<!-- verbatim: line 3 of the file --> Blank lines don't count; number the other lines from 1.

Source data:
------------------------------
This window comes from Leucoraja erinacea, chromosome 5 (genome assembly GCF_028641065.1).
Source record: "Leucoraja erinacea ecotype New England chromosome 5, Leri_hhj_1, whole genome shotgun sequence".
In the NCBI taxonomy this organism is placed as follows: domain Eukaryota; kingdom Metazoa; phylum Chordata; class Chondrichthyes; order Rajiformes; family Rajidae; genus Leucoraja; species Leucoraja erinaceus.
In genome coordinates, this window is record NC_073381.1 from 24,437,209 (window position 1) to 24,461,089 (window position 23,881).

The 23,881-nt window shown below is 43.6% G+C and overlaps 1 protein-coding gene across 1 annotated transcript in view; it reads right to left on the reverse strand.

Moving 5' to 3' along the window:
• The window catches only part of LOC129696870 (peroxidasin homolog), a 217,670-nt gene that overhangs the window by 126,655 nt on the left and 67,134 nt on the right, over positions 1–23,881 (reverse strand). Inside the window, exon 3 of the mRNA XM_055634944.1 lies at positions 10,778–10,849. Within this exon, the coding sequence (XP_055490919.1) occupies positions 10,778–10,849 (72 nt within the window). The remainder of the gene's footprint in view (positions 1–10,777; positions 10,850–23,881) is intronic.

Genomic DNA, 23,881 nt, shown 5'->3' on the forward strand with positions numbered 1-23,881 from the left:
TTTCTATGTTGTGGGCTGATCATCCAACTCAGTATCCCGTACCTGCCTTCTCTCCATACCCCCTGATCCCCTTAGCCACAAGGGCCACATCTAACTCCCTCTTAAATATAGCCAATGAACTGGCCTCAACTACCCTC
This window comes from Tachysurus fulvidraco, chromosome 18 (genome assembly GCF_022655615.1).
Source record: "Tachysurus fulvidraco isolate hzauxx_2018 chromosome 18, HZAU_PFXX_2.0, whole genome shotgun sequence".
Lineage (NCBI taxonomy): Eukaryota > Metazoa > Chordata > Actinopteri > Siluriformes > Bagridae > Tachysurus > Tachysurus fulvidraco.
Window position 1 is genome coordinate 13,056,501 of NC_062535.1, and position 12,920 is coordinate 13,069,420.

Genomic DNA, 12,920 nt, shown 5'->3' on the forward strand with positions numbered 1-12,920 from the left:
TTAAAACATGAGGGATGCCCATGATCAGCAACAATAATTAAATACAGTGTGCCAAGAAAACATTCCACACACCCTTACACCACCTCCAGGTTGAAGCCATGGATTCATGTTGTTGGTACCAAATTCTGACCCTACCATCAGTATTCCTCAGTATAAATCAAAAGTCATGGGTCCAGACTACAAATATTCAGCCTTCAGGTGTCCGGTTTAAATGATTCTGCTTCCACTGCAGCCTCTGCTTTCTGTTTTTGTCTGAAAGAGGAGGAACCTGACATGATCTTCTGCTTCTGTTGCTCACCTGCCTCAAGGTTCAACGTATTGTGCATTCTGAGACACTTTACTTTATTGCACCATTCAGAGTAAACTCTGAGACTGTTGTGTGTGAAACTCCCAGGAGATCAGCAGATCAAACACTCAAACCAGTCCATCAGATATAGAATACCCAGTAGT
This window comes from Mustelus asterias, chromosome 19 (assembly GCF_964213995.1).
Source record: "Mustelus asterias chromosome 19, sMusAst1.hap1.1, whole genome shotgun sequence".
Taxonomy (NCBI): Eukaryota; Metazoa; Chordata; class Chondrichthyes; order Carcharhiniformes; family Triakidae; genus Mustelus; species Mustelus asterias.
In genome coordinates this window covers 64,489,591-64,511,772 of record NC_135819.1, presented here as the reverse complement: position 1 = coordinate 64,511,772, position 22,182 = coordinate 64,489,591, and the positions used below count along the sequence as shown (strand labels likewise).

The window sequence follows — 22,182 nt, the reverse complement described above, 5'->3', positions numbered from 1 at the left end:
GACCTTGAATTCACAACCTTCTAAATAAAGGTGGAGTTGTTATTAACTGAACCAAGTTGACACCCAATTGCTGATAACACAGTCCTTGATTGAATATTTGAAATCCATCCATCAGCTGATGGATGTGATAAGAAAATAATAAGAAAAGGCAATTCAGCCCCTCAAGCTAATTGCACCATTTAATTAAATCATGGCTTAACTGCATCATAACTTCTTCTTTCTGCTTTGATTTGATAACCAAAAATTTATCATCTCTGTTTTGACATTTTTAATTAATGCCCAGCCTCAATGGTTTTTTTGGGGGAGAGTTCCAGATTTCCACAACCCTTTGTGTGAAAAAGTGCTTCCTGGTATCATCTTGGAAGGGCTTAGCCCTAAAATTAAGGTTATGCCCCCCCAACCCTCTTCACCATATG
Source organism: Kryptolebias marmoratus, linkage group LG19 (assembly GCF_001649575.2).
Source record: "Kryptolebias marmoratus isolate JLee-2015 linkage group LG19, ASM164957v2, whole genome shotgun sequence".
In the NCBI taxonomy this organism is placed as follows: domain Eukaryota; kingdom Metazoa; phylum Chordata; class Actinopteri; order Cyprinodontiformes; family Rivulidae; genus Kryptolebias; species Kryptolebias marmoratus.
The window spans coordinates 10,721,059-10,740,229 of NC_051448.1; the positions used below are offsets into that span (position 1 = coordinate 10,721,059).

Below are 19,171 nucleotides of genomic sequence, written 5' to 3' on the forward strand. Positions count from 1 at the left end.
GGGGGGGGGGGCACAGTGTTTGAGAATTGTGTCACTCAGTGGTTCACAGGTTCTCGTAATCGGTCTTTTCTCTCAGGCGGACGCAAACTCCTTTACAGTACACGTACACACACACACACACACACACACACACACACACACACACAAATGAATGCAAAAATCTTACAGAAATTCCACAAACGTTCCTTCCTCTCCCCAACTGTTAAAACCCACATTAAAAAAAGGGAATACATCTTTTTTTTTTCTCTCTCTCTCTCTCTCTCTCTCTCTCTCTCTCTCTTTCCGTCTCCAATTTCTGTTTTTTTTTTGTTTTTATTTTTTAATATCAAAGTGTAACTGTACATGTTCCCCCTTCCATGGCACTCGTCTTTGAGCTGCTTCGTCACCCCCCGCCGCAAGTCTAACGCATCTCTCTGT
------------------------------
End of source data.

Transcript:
In the NCBI taxonomy this organism is placed as follows: domain Eukaryota; kingdom Metazoa; phylum Chordata; class Chondrichthyes; order Rajiformes; family Rajidae; genus Leucoraja; species Leucoraja erinaceus.